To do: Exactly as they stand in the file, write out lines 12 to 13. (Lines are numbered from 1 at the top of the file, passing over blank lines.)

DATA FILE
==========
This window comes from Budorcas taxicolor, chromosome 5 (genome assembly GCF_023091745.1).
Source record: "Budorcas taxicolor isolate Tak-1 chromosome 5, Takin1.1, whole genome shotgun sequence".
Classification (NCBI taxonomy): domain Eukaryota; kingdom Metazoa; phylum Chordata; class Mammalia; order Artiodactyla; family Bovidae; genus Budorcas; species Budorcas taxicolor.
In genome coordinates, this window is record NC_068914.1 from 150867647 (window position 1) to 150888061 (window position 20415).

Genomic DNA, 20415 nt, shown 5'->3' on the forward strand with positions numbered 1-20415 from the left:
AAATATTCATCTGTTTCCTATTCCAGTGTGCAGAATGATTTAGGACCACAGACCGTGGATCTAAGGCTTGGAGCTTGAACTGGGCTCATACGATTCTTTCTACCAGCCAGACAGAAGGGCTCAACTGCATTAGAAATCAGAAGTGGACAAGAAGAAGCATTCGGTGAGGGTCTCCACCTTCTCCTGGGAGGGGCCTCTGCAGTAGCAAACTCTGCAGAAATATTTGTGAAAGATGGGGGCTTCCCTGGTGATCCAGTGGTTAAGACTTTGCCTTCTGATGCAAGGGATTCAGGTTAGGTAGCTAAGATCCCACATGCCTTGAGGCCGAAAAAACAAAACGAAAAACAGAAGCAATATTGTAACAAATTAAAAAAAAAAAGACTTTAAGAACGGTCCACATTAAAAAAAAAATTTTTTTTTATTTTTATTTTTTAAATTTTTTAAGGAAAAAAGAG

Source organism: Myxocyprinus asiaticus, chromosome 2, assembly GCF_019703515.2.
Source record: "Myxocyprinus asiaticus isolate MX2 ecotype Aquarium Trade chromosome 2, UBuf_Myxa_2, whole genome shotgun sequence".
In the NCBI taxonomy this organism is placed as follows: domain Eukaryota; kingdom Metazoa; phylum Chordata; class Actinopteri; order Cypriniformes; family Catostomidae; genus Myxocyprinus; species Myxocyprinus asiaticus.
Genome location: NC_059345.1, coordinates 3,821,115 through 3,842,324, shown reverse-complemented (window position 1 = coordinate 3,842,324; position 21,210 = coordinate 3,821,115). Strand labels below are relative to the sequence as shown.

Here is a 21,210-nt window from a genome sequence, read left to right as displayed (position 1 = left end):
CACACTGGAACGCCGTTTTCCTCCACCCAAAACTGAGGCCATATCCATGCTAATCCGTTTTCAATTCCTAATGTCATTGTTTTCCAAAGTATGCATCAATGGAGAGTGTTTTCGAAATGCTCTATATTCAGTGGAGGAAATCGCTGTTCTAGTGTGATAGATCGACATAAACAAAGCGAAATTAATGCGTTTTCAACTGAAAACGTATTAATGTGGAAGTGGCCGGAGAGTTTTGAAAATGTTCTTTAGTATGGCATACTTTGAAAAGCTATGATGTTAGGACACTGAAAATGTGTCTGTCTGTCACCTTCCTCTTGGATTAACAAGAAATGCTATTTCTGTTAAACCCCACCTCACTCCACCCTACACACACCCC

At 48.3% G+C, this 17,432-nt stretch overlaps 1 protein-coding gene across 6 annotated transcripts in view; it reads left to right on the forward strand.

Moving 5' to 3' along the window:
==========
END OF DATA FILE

CACACTGGAACGCCGTTTTCCTCCACCCAAAACTGAGGCCATATCCATGCTAATCCGTTTTCAATTCCTAATGTCATTGTTTTCCAAAGTATGCATCAATGGAGAGTGTTTTCGAAATGCTCTATATTCAGTGGAGGAAATCGCTGTTCTAGTGTGATAGATCGACATAAACAAAGCGAAATTAATGCGTTTTCAACTGAAAACGTATTAATGTGGAAGTGGCCGGAGAGTTTTGAAAATGTTCTTTAGTATGGCATACTTTGAAAAGCTATGATGTTAGGACACTGAAAATGTGTCTGTCTGTCACCTTCCTCTTGGATTAACAAGAAATGCTATTTCTGTTAAACCCCACCTCACTCCACCCTACACACACCCC

At 48.3% G+C, this 17,432-nt stretch overlaps 1 protein-coding gene across 6 annotated transcripts in view; it reads left to right on the forward strand.